Tell us something about your transportation habits. How do you get around Asheville?
I travel by car various times of the day.
What do you consider to be the most significant transportation advancement in Asheville and what impact does it have on our community?
In the past 2 years – better bus services, helps those without other forms of transportation get to work, play and services. In years past, the cross town expressway and the widening of major streets in all directions. Street signage improvements and major destiny signage.
Please identify one way in which you’ve worked to make Asheville safer for pedestrians, transit users, and / or cyclists. What did you learn from this experience?
I was involved in Asheville City government in a number of capacities including City Manager and Mayor from the mid 1960’s through 1994. Numerous changes during that time. I learned that public input is important to decision making and the City should pursue grants of all types to deal with its transportation needs. Big projects like: Hendersonville Road, the open cut; I-240 widening take years to get decisions made but often times the City loses State and Federal funding due to these time delays.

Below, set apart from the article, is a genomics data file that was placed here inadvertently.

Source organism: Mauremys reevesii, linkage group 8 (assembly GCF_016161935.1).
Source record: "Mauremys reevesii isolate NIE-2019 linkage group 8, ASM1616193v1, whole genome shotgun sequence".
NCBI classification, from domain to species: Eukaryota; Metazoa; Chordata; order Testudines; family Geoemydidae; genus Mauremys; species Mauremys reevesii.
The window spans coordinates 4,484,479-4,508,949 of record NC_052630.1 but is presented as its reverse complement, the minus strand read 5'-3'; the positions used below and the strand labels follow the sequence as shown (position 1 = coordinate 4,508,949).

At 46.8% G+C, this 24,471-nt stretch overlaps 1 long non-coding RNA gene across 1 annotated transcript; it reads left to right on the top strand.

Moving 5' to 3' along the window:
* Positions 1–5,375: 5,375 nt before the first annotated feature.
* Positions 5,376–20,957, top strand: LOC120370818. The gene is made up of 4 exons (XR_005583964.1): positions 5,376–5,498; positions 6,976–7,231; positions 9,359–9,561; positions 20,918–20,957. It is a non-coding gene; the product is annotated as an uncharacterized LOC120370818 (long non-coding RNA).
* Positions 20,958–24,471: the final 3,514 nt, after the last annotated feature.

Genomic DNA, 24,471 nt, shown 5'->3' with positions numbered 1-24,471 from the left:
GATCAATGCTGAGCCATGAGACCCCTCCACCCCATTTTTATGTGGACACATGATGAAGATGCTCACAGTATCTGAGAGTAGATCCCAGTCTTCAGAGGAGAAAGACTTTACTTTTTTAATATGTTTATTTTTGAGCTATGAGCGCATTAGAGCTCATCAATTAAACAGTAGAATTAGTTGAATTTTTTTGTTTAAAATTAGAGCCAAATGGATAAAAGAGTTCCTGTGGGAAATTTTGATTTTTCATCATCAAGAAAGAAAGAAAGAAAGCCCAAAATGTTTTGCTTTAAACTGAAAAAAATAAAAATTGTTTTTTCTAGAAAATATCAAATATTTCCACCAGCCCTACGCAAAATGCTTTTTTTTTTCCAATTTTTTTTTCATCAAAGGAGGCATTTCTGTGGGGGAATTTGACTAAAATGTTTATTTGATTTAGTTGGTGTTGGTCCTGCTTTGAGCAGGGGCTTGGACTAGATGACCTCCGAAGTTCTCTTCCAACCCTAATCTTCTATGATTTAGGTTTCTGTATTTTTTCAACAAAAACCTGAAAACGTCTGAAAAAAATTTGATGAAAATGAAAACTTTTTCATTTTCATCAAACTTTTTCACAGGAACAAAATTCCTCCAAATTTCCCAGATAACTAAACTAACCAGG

What do you consider to be Asheville’s primary transportation challenge and how do you propose to fix it?
Traffic tie-ups: I-240 Smoky Park Bridge and I-26-W; Biltmore; Sweeten Creek Rd; Asheville High/AB Tech; Merrimon; Charlotte St. Hendersonville Rd. at Mills Gap for morning and afternoon traffic. Bus Transportation – need more ridership, perhaps a feeder system using smaller vans to pick up and bring people to a large bus that travels on the major cross town streets to the central downtown area.